Are athletes becoming more comfortable with their sexuality?
Baltimore Ravens linebacker Brendon Ayanbadejo is going “full steam ahead” after his battle with Maryland legislator C. Emmett Burns Jr., who last week wrote a letter calling on the team’s owner to silence Ayanbadejo regarding his public advocacy of gay marriage, only to back down amid a national uproar:
As a pro-football player with an international platform, Ayanbadejo has been promoting LGBT equality for several years, working with Equality Maryland. In the wake of the confrontation with Burns, he sees a marked difference in the response to his advocacy from just five years ago, noting how he used to experience jabs from teammates and some fans.
“In years past it would be just random people, who would write ignorant things [in response to my advocacy],” he said. “I haven’t had a single negative comment from any of my teammates or anybody around the NFL [after this episode], whereas in the past it was a completely different story. The fans — people all over the country, all over the world — have just invigorated me to fight even harder for marriage equality. I’ve been energized from the outpouring from all over the world. Maybe around 20 people — players, people in the building, whether it be a secretary or a janitor, or even coaches — have come up to me and given me a high-five.”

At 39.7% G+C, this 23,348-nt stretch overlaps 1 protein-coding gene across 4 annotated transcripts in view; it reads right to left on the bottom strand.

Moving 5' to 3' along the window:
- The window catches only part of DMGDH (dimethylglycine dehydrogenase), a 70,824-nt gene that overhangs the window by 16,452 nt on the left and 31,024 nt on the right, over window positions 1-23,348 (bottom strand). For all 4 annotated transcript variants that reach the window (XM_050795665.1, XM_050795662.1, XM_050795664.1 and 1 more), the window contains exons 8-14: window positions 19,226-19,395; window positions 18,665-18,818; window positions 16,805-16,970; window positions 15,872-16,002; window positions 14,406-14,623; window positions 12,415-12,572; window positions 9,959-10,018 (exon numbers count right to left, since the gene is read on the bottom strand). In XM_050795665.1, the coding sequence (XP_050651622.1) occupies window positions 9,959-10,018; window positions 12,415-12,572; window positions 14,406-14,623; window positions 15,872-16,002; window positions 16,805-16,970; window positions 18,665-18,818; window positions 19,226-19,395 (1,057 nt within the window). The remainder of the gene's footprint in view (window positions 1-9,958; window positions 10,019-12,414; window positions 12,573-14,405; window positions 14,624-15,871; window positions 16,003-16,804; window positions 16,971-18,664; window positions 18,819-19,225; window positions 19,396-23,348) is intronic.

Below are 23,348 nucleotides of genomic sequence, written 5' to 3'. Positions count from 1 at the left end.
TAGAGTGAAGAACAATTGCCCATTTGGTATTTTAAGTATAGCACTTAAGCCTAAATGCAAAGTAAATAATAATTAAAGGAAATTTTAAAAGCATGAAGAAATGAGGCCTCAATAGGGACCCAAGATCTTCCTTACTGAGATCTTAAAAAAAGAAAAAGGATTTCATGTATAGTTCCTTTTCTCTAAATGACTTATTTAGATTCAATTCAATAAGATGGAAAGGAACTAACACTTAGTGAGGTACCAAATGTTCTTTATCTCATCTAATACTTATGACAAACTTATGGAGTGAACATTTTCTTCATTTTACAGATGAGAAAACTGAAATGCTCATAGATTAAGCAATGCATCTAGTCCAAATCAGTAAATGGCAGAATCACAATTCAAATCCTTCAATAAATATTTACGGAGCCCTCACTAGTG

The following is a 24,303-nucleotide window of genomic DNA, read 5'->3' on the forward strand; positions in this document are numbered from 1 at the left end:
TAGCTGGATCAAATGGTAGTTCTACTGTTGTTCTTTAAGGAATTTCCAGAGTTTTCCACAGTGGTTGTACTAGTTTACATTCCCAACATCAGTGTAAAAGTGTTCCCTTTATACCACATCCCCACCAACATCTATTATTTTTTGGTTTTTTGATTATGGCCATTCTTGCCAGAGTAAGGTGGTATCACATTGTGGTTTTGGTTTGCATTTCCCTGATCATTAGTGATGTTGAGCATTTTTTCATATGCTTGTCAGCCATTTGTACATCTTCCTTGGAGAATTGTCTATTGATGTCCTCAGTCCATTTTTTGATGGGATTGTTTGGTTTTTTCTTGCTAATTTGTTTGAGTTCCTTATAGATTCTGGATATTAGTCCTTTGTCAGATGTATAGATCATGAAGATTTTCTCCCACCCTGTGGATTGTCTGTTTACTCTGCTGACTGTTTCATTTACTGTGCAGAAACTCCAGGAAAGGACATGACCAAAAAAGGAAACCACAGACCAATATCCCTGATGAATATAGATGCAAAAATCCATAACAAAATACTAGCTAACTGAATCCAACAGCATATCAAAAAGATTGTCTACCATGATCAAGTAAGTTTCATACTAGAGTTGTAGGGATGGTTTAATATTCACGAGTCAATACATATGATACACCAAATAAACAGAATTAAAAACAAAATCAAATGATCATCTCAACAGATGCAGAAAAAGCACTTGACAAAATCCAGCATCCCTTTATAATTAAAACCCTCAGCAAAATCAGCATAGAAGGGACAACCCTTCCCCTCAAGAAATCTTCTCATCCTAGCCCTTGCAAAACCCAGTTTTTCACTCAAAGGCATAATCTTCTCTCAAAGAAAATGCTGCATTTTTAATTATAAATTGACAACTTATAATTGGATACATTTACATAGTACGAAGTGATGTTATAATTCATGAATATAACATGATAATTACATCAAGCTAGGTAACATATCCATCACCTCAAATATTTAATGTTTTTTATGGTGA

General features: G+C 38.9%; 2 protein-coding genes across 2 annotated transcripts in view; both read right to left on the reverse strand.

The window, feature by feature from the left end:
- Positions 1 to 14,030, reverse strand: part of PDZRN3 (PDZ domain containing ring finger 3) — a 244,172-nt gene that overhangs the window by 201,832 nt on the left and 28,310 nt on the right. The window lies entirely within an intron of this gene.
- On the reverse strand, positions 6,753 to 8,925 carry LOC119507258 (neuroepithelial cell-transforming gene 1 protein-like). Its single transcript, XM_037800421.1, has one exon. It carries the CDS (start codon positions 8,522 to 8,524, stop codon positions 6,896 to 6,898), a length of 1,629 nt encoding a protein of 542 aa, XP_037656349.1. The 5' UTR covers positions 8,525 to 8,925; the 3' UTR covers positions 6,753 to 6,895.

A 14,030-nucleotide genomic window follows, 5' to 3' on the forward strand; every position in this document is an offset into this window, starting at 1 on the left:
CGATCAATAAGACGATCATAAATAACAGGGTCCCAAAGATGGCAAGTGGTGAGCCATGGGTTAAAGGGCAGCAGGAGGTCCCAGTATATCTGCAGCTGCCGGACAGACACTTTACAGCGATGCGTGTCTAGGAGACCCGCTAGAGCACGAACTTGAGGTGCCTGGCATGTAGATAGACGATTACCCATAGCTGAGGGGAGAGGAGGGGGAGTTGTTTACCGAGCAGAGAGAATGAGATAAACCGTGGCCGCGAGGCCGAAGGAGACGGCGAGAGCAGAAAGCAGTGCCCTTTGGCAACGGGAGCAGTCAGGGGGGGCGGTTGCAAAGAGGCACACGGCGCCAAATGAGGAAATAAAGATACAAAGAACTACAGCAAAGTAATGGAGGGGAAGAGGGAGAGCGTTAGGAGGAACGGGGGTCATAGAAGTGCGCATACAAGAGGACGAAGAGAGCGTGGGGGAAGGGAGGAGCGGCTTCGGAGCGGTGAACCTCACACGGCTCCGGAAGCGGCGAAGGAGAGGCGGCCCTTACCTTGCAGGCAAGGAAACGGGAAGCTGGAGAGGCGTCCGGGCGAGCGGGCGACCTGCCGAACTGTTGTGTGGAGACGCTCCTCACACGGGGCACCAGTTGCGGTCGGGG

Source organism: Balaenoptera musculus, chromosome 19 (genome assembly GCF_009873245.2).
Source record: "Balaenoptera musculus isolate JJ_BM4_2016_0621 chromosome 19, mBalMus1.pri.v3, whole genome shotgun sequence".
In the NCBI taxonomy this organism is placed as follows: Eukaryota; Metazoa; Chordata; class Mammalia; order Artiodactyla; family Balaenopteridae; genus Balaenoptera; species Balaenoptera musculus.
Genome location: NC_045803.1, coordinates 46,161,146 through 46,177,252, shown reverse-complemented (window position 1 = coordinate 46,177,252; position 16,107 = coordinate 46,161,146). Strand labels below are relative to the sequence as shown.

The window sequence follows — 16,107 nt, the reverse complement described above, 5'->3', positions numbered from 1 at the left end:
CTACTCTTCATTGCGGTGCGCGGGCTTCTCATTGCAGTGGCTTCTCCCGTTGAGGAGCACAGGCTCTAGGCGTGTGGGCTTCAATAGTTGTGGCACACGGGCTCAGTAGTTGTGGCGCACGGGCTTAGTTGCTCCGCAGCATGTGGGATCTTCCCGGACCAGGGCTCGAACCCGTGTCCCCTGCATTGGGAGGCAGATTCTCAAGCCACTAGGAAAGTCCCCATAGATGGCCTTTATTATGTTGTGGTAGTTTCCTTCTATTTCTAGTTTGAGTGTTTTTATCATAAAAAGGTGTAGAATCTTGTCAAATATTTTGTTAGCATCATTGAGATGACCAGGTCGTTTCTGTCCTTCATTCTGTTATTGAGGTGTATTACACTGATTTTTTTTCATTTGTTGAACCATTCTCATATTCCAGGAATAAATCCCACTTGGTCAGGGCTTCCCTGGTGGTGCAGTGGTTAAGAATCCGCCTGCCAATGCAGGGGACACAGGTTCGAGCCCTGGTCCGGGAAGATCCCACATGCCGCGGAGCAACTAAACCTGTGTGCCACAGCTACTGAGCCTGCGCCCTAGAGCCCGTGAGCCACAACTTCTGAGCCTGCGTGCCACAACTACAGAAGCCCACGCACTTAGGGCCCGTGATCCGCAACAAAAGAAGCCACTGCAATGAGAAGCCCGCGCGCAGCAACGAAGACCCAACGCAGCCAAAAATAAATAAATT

“Whether it was women’s rights or interracial marriage or civil rights, whatever it was, it’s all led to where we are today,” he continued. “And now it’s gay rights. And it’s all the same issue even though they’re all different things. They’re all predicated on equality and treating people fairly. So I just see it from that standpoint. I see it a little bit broader than everybody else, but there’s always been someone that’s been discriminated against. And we’re just trying to tackle one issue at a time. Right now it’s the time for gay rights and it’s time for them to be treated equally and for everybody be treated fairly, in the name of love.”
Life occasionally hands people a platform from which to speak, and it’s telling to note how he’s chosen to use the platform he has earned.
He decided to stand up for other people, when, let’s face it, he didn’t have to do that. Not one person would have criticized him for staying silent about gay civil rights. But he went there, anyway.
With straight football players like him stepping up the way they are, we’re afraid they’re in the process of killing the gay guy’s capacity to be cynical.